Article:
Merchants Bank wins nod for rights issue
Shenzhen lender gains approval to raise 20 billion yuan to replenish capital
China Merchants Bank, the mainland's sixth-biggest lender by assets, said yesterday it had obtained Beijing's approval to raise about 20 billion yuan (HK$25.2 billion) through a long-awaited rights issue, becoming the first mainland bank to get the approval to replenish capital following a credit crunch late last month.
The Shenzhen-headquartered bank said in an exchange filing last night that it had received approval from the China Securities Regulatory Commission to issue about 3.07 billion new A shares to its existing shareholders.
Under the plan, it will issue 2.2 shares for every 10 shares held by investors.
The lender first announced two years ago that it planned to raise as much as 35 billion yuan in a rights offer to both its A and H-share investors on the mainland and in Hong Kong.
"Merchants Bank's rights issue plan offers a clear signal to investors to get ready for further signs of the regulator's intention to lift the [initial public offering] floodgate in August at the earliest," said Alma Yang, a portfolio manager at Shenyin Wanguo Asset Management.
The mainland's listing market has been virtually shut since October last year, partly because CSRC chief Xiao Gang has sent clear signals that he wants a crackdown on insider trading and market manipulation.
Concerns about the reopening of the market has drawn attention from jittery investors on the mainland, who are sceptical about a further drain on liquidity after the country's mutual funds posted capital outflows for nine consecutive weeks.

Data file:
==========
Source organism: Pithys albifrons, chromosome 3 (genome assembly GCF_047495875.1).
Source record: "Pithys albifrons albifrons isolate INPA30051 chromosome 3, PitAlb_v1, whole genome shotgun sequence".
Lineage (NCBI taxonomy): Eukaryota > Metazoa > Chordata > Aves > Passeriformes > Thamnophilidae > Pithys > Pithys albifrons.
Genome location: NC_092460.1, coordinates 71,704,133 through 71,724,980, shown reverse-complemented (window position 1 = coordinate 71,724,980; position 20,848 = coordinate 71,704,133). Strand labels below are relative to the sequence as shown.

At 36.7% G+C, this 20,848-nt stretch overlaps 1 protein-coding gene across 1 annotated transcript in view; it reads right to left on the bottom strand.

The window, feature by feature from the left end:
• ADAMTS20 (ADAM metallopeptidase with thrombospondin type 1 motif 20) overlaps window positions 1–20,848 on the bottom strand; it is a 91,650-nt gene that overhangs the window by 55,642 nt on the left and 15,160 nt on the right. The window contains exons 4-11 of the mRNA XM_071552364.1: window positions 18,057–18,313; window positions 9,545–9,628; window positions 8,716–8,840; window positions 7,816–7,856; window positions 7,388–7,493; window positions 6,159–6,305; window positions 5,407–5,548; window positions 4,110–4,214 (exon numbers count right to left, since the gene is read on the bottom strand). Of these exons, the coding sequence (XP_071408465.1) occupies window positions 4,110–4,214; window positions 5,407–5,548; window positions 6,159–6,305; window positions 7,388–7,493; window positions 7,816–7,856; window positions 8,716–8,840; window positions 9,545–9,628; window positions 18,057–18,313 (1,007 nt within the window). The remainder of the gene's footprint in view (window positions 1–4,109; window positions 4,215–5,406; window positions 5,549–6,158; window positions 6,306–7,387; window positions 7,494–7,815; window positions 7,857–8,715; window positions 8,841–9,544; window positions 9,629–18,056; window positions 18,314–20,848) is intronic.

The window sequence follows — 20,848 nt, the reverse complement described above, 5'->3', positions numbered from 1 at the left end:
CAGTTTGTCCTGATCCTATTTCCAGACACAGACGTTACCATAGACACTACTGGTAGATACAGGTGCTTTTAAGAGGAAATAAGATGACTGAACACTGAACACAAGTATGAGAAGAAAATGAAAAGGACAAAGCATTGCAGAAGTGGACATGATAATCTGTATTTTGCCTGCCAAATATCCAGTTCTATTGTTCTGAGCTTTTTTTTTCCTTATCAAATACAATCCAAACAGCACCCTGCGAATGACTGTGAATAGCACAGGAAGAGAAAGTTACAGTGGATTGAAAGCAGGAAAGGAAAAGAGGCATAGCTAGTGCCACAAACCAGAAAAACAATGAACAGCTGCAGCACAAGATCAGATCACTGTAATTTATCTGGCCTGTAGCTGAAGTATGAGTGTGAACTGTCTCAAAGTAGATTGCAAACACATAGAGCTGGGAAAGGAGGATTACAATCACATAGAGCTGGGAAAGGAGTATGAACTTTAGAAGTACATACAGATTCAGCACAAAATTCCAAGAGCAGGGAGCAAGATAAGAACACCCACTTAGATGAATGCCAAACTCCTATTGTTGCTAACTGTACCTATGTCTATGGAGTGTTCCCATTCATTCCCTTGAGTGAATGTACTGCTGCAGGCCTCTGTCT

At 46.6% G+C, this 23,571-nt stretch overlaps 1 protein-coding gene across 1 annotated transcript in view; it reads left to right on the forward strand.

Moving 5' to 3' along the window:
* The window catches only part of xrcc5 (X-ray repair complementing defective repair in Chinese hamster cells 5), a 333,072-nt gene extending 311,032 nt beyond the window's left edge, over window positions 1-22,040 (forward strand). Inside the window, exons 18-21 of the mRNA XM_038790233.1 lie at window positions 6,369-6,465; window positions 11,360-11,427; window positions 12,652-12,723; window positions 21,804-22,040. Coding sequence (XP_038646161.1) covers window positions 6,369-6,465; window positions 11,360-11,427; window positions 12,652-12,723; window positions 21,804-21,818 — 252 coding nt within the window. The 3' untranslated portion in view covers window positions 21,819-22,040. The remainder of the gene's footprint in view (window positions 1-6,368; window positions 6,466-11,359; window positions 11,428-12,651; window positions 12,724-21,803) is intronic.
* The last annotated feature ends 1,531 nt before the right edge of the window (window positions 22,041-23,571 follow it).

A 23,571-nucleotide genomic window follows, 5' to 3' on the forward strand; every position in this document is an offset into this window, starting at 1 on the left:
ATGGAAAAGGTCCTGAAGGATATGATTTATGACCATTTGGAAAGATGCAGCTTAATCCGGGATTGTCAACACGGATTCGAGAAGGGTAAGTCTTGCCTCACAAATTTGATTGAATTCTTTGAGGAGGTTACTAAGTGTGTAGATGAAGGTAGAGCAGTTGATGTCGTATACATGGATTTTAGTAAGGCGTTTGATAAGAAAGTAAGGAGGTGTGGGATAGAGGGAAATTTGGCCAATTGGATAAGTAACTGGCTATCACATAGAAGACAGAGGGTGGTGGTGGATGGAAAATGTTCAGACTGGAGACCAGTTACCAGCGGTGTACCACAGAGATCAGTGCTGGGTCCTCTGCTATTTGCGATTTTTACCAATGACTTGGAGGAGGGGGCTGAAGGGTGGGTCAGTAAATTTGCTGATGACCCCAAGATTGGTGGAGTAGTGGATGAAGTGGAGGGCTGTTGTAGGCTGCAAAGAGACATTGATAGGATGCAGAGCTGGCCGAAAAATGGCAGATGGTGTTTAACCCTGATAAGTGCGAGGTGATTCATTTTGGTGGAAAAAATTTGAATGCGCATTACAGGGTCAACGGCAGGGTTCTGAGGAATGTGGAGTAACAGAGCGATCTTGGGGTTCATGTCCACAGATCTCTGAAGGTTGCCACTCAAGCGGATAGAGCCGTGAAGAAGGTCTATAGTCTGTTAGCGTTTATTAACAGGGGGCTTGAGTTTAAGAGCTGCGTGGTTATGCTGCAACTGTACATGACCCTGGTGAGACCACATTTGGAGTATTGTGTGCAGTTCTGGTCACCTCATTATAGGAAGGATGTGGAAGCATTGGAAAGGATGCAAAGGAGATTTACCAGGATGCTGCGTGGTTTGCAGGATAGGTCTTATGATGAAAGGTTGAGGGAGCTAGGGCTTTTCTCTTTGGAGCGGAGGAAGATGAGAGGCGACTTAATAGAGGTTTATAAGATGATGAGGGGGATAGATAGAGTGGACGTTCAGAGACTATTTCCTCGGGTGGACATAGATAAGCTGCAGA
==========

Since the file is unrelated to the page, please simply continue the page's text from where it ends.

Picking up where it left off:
Beijing gave its written approval to the rights issue in September 2011 but the implementation was not cleared until yesterday.
According to a report by ChinaScope Financial, a Hong Kong-based research firm, mainland banks need to raise US$5 billion to US$10 billion in the next two years to keep capital ratios at current levels.
"These impacts are likely to worsen further as banks will have less interest income to cover the losses from increased non-performing loans emerging from the banking system," ChinaScope said.
In yesterday's filing, the lender said it would implement the rights issue "as soon as possible within the validity period of six months" after gaining approval.
The bank's shares rose 1.94 per cent to close at 11.06 yuan in Shanghai yesterday. In Hong Kong, they climbed 4.48 per cent to HK$13.54.
The CSRC said in April 2011 that it would raise the minimum capital adequacy requirement for "non-systematically important banks" to 10.5 per cent from 8 per cent. Lenders' minimum core capital adequacy requirement was more than doubled to 8.5 per cent from 4 per cent.
At the end of last year, Merchants Bank reported a capital adequacy ratio of 12.14 per cent and a core capital adequacy ratio of 8.49 per cent.
On a separate note, China Minsheng Bank, the mainland's largest non-state-owned lender, was still in need of fresh capital replenishment and had to further enhance liquidity, Dagong Global Credit Rating said.
Deutsche Bank said yesterday: "The excess banking sector liquidity in China is unevenly distributed in favour of the big banks, with the smaller and unlisted commercial banks becoming increasingly marginalised as the economy develops further."